Changes are being made to help ensure that the number of children accidentally hit by cars backing up goes way down.
According to Kids and Cars, an organization raising awareness about back-overs, 50 children are accidentally hit weekly. Often, they are hit by family members backing out of the driveway and unaware that the child has run behind the car.
On Dec. 3, the U.S. Department of Transportation proposed new safety regulations in accordance with the Cameron Gulbransen Kids Safety Transportation Act, which directs the National Highway Traffic Safety Administration to come up with a way to improve drivers’ ability to see pedestrians behind them.
And the Administration determined that the most effective option is the rear-mounted video camera, along with the in-vehicle display screen, so the driver can see what happens behind the car. The proposal requires that these improvements be in cars by the 2014 model year.
During its research, the Administration heard proposals from those in the car industry, equipment manufacturers and safety advocates. It also tested numerous mechanisms that could be used to save lives. It tested not only the effectiveness of each, but also the driver’s tendency to use it effectively.
The Administration found that additional mirrors tended to distort images, and sensors, which are used in some cars already, failed to reflect well off of non-smooth surfaces — like clothing. Also, young children were often too short to be detected by sensors. In addition, sensors can sound false alarms, therefore losing their effectiveness. And it was found that people respond more to visual alerts, rather than auditory ones.
In its calculations, the Administration considered how the size of the vehicles and the height of the drivers affected rear visibility. It found that the area of highest risk was an area 10 feet wide and 20 feet, in length, behind a vehicle.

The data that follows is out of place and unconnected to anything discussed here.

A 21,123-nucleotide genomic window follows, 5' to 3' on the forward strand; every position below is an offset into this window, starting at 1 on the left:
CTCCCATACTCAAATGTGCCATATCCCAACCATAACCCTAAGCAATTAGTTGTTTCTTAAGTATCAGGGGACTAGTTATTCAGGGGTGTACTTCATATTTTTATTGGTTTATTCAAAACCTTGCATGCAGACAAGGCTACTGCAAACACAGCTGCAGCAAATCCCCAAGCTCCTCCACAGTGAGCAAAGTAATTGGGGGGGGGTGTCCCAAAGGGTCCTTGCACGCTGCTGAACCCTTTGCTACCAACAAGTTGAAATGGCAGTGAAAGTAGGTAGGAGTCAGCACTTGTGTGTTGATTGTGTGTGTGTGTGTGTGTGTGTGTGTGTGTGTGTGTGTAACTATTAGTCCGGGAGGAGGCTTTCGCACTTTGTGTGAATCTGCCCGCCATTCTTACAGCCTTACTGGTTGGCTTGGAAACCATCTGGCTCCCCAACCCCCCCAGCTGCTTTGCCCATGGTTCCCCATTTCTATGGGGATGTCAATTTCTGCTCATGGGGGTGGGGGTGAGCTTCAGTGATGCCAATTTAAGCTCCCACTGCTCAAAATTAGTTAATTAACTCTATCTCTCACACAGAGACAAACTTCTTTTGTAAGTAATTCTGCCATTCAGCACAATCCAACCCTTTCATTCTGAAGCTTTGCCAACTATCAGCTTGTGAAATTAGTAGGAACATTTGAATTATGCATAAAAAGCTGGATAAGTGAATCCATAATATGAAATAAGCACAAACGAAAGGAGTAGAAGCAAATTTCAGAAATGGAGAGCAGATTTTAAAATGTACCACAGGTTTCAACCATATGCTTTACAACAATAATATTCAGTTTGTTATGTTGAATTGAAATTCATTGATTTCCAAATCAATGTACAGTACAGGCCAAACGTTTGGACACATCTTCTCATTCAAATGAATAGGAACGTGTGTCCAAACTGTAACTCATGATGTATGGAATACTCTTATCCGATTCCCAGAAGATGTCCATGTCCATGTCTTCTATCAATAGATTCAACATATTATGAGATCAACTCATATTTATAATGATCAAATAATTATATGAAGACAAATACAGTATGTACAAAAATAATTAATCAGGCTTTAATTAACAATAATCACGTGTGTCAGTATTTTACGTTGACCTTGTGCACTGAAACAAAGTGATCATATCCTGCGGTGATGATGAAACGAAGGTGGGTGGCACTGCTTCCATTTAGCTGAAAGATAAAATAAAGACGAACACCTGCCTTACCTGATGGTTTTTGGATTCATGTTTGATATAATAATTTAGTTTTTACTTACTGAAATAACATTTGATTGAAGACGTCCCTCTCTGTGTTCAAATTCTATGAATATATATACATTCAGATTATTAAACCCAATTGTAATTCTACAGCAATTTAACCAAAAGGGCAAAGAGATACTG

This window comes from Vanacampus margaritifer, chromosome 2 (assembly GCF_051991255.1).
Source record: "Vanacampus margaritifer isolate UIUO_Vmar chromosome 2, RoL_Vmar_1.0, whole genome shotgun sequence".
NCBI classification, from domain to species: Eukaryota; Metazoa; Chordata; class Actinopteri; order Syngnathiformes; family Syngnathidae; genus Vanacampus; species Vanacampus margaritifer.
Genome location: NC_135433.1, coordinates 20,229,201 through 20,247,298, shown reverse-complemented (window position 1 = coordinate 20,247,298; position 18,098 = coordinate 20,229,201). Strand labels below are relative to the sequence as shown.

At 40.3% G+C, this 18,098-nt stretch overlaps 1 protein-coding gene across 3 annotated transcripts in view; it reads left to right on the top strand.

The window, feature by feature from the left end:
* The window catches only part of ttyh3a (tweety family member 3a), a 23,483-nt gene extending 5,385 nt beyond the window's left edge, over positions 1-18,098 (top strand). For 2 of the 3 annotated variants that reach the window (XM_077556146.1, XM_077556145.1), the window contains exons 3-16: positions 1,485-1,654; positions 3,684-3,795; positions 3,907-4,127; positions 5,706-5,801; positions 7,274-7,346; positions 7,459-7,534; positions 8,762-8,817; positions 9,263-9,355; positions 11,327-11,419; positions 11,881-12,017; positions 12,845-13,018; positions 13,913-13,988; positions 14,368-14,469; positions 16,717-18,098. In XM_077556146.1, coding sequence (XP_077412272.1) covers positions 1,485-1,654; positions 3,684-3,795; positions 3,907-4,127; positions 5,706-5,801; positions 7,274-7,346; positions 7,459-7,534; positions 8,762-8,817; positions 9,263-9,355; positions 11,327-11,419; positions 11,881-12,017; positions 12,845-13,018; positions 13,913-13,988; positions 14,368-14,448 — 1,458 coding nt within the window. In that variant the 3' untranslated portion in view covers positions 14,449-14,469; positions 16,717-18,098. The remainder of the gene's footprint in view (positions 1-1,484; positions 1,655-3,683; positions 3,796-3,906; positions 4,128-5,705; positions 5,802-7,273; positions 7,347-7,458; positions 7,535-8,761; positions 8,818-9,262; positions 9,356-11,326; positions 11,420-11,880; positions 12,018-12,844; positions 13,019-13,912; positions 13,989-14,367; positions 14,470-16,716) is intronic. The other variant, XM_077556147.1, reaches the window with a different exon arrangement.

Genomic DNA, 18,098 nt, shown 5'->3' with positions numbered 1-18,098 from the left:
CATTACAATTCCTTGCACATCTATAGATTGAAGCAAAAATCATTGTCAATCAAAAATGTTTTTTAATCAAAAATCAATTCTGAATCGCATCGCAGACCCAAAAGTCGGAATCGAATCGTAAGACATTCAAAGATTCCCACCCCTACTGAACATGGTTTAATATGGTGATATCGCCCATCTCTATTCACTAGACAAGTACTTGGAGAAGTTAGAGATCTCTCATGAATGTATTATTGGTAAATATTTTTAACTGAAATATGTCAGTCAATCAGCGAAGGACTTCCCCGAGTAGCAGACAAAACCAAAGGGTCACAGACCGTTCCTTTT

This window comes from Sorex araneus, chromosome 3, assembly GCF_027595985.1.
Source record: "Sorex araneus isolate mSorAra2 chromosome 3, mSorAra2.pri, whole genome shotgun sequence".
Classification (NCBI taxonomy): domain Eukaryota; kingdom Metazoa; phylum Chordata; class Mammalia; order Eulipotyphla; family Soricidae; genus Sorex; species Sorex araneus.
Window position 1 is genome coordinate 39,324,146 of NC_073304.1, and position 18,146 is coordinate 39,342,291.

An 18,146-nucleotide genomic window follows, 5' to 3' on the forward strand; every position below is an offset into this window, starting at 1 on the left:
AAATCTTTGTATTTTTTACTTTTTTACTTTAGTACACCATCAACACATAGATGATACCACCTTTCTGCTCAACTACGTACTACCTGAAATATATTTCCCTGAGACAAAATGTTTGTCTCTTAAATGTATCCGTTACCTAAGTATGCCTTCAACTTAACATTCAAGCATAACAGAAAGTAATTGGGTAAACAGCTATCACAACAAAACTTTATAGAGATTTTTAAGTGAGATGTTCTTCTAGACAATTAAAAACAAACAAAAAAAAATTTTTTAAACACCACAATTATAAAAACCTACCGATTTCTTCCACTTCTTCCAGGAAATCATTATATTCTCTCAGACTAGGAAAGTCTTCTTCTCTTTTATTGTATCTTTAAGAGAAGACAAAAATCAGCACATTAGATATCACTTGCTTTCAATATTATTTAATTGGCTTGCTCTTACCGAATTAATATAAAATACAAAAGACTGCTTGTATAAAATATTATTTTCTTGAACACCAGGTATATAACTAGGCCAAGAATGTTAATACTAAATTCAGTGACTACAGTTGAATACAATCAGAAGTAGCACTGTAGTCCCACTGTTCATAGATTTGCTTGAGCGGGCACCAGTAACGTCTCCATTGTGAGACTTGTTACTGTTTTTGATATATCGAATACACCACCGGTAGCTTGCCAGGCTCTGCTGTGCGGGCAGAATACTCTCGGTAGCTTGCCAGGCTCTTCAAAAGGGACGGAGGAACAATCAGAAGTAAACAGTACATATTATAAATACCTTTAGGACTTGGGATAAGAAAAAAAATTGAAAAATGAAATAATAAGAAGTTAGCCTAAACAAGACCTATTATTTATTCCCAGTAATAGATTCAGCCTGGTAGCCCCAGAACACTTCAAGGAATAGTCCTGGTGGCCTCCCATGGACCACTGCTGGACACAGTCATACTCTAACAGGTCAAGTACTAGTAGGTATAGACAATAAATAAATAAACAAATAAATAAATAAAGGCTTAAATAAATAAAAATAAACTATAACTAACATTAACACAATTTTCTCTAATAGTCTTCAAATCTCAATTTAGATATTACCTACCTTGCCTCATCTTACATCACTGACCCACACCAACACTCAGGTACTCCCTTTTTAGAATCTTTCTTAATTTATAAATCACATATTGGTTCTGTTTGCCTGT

Safety advocate Bill Nelson — who has been raising awareness with a yearly four-mile run since he lost his son, Alec, in a back-over incident in 2004 in Dix Hills, Long Island — is grateful that this issue is being addressed. He believes that the proposed regulations are a great start, but he still cautions that millions of vehicles without rearview cameras will remain on the road for a long, long time.
And Manhasset resident Susan Auriemma worries that many drivers may not understand how long, or how often, they need to view the display screen when backing up.
“We need to use a combination of education and technology to keep our children safe,” says Janette Fennell, president and founder of Kids and Cars. She finds that people need to be provided with information so that they can make effective use of the new technology — like knowing to wipe the camera lens from time to time, as snow and dirt can obscure the image. Fennell’s organization hopes to help people measure the blind zone behind their vehicles, as not all people are aware of just how big that zone can be. She also wants people to know that the cameras are not fool-proof protection for backing up.
Although these new steps should reduce driveway back-over accidents considerably, there is no technology that can replace full attention and vigilance when backing up, cautions David Strickland, National Highway Traffic Safety Administration administrator. Drivers still need to check on the whereabouts of children and check that no one is behind their vehicles.
The proposed regulations for car manufacturers rest on the belief that for now, they would use current rearview video systems to satisfy the new standards, and therefore would not incur a higher cost for manufacturing cars with the new technology. In its proposal, the Administration noted that the regulations would prevent property damage as well.
Driveway back-overs are not the only danger to our children, but they are a preventable one. New regulations mandating the installation of rearview cameras in new cars will not ensure avoidance of every back-over incident, but such regulations will no doubt save lives.
For more about the proposed regulations, visit www.nhtsa.gov/.
To find out more about Kids and Cars, car safety, and back-overs, visit kidsandcars.org.
Alec’s Run [Half Hollow Hills West High School in Dix Hills, Long Island] is on April 30 at 9:30 am. A separate fun run for kids begins at 9 am. To find out more, visit alecsrun.com.
Risa C. Doherty is a freelance writer and attorney from East Hills, NY, and drives an SUV equipped with a rearview camera
Copyright 2011 by Risa C. Doherty